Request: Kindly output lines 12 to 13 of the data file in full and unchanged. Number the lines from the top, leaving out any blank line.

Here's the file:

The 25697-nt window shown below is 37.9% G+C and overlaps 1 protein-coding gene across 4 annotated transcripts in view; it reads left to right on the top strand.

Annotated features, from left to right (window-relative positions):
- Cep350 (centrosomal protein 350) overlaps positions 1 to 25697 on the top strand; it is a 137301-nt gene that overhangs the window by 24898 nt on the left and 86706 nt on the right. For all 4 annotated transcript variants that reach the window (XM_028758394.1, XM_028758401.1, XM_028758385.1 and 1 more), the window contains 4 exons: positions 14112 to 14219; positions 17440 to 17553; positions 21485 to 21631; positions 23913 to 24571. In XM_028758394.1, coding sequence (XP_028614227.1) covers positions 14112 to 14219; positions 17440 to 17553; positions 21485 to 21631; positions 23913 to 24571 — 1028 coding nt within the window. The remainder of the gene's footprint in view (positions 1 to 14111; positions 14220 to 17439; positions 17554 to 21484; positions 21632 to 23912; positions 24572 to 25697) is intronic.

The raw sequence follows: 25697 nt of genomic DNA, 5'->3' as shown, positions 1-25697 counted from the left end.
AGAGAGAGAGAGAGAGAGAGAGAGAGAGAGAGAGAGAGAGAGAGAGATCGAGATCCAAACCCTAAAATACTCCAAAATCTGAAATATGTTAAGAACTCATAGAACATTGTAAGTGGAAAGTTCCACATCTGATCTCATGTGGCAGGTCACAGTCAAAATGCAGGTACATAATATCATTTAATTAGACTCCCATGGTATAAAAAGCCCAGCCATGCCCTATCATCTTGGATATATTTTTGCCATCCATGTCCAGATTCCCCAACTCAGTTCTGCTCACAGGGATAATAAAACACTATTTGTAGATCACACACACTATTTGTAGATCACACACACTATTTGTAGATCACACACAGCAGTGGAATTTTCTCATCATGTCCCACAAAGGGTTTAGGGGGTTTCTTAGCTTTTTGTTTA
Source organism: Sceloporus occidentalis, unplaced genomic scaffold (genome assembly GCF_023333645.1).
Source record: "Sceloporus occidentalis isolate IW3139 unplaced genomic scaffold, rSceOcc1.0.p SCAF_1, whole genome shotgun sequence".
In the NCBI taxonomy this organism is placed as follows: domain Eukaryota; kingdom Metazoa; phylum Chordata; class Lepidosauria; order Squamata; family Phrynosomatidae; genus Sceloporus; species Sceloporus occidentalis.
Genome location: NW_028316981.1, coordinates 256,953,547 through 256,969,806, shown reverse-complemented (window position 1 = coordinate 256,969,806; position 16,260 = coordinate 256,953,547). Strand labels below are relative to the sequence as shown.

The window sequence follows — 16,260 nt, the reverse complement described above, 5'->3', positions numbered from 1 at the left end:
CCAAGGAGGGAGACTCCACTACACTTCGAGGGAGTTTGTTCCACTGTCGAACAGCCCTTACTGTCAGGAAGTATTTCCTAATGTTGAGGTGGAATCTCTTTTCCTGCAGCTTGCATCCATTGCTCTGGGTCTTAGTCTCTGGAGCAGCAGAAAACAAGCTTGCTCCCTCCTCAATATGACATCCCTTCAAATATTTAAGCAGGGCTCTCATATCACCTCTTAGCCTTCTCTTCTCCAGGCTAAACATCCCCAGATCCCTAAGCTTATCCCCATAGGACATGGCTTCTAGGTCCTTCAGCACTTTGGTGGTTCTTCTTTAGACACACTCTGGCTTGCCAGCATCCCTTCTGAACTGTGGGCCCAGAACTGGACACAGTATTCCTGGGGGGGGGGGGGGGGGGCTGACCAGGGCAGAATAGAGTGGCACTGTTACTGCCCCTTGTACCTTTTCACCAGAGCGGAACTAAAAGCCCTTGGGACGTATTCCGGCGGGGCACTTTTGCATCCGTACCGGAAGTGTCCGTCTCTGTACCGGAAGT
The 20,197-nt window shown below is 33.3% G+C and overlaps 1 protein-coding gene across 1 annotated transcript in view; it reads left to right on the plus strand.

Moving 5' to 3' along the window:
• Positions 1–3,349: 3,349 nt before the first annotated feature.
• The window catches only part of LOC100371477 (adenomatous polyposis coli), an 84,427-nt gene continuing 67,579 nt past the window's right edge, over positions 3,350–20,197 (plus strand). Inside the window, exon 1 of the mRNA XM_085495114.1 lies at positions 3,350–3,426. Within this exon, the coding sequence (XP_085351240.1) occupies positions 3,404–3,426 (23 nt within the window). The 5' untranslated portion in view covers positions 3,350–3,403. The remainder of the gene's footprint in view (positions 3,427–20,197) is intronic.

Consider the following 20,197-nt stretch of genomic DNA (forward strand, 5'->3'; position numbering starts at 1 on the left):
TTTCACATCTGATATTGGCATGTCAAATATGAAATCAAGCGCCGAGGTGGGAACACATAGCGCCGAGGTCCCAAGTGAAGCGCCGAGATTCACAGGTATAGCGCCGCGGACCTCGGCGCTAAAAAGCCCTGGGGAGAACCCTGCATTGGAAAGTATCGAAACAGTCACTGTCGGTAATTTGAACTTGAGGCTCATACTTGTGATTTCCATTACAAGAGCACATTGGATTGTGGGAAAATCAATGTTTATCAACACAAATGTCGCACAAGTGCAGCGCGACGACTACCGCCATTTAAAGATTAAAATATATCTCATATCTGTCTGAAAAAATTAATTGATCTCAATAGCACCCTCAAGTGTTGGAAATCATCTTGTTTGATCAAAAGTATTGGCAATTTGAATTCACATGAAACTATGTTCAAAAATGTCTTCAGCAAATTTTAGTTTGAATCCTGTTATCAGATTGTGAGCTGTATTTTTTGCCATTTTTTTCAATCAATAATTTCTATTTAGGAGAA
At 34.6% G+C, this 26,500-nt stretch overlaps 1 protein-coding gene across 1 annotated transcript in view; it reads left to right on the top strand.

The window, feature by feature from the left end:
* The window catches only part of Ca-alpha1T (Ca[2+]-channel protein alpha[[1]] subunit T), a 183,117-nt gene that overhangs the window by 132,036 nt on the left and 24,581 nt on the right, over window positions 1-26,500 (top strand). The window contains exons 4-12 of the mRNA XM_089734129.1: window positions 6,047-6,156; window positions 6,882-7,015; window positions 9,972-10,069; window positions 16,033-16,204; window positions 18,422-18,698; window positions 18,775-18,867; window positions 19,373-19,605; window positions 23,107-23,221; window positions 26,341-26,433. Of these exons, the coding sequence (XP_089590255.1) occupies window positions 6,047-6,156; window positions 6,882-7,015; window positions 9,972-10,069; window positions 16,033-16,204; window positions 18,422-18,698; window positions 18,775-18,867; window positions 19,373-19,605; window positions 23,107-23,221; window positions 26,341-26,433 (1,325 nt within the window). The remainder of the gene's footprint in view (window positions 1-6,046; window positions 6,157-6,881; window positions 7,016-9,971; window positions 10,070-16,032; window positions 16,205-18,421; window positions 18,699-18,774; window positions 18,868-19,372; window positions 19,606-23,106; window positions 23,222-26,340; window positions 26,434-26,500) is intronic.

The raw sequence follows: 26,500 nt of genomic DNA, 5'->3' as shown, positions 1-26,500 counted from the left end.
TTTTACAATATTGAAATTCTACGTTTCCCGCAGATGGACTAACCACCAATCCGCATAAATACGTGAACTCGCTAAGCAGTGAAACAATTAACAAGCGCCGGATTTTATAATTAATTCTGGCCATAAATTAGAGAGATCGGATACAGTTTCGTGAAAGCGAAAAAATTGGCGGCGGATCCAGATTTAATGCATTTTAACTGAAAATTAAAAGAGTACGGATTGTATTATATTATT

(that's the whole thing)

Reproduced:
The 20,197-nt window shown below is 33.3% G+C and overlaps 1 protein-coding gene across 1 annotated transcript in view; it reads left to right on the plus strand.

Moving 5' to 3' along the window: